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Discourses on the real in performance practice and theory, 1990–2010
Author: Liz Tomlin

This book examines how new performance practices from the 1990s to the present day have been driven by questions of the real and the ensuing political implications of the concept's rapidly disintegrating authority. The first part of the book addresses the existing poststructuralist narrative of radicalism that currently dominates contemporary performance theory, and seeks to deconstruct its conclusions. It first traces the artistic and philosophical developments that laid the ground for the sustained twentieth-century interrogations of theatrical representations of the real. It examines the emergence of the discursive act which aligned the narrative of radicalism exclusively with such interrogations. The book also examines how key strands of Derrida's poststructuralist critique have been applied to performance practice to strengthen the ideological binary opposition between 'dramatic' representations of the real and 'postdramatic' deconstructions of representational practice. The second part of the book embarks on an ideological examination of a wide spectrum of performance models that share an engagement with the problematics of representation and the real. It directs this investigation specifically towards an analysis of the representations of 'real' people in performances which adopt verbatim methodologies drawn from the documentary theatre tradition. The book continues to explore performance environments that break down the dichotomy of performer/spectator and seeks to replace mediated representations with experiential realities.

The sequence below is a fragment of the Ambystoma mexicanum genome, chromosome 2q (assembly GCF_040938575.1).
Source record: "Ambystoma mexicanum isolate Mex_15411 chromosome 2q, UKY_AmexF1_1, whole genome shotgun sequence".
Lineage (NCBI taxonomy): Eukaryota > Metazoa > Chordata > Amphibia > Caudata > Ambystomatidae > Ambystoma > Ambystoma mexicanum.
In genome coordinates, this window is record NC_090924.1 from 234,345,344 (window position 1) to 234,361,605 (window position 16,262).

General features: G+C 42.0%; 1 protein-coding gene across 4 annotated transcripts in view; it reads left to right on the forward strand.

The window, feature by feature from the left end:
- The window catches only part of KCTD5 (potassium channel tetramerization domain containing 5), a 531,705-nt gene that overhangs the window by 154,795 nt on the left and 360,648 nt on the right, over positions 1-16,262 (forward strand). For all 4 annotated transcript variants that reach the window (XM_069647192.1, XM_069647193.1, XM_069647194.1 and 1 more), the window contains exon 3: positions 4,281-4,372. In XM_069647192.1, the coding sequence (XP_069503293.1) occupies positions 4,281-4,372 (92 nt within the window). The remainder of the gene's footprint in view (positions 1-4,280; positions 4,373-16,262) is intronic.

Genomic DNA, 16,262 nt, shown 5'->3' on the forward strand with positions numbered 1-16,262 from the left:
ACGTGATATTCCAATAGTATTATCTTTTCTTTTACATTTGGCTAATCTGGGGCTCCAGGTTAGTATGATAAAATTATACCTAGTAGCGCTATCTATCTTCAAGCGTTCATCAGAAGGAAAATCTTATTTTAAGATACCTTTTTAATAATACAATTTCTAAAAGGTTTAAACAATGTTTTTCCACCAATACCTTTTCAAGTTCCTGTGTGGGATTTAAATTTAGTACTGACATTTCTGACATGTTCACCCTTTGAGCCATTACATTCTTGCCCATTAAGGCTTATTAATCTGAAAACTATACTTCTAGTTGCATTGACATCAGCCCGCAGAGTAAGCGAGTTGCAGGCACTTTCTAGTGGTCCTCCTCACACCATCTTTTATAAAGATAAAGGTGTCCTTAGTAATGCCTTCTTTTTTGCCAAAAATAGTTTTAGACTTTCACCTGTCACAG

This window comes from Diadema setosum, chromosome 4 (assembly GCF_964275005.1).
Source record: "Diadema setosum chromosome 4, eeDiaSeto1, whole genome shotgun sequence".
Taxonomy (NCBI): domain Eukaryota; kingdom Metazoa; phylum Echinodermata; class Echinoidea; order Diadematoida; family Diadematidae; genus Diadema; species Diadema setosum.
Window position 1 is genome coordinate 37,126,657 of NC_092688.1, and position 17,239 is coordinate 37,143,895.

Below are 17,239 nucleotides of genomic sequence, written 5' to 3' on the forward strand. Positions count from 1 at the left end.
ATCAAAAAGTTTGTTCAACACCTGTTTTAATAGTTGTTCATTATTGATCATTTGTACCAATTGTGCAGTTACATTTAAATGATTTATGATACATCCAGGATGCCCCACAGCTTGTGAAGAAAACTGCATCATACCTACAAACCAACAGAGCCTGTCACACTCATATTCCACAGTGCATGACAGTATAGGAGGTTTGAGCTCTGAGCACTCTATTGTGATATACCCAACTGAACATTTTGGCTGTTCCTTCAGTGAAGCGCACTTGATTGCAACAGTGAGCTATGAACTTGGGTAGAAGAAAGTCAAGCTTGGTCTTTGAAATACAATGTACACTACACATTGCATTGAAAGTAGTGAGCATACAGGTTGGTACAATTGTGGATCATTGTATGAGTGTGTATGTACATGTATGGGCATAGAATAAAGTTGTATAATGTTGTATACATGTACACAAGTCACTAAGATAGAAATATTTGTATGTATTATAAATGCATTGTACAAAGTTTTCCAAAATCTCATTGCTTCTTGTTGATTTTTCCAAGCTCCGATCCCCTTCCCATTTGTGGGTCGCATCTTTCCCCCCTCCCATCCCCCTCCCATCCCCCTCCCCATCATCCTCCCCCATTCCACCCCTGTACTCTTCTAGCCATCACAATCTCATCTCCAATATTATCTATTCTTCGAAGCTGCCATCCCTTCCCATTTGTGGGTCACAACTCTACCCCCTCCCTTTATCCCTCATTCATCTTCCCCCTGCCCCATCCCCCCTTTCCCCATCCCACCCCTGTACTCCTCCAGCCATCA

Abstract only
Liz Tomlin

of poststructuralism is scarcely a new venture. Whether defined as poststructuralist or postmodernist, the late twentieth-century scepticism of ‘the real’ has long come under sustained attack from Marxist critics, such as Christopher Norris, for its ‘wholesale collapse of moral and intellectual nerve’ (2000: 19). Likewise, in the field of performance, the early opposition of socialist artists and scholars to the discrediting of Marxist ideology and dramatic representation that was central to the poststructuralist narrative of radicalism has not altogether been

in Acts and apparitions
Questions of mimesis, authorship and representation
Liz Tomlin

its own representational structures and narratives, and examines all notions of the real. Such practice will form the basis of part two of this book, and will demonstrate, through its diversity of form, that poststructuralist interrogation is not restricted to work that might qualify as postdramatic under current prevailing definitions. Throughout the remainder of this study, I will be interrogating the poststructuralist narrative on its own terms in order to challenge the notion that its deconstructive project inevitably results in radical practice

in Acts and apparitions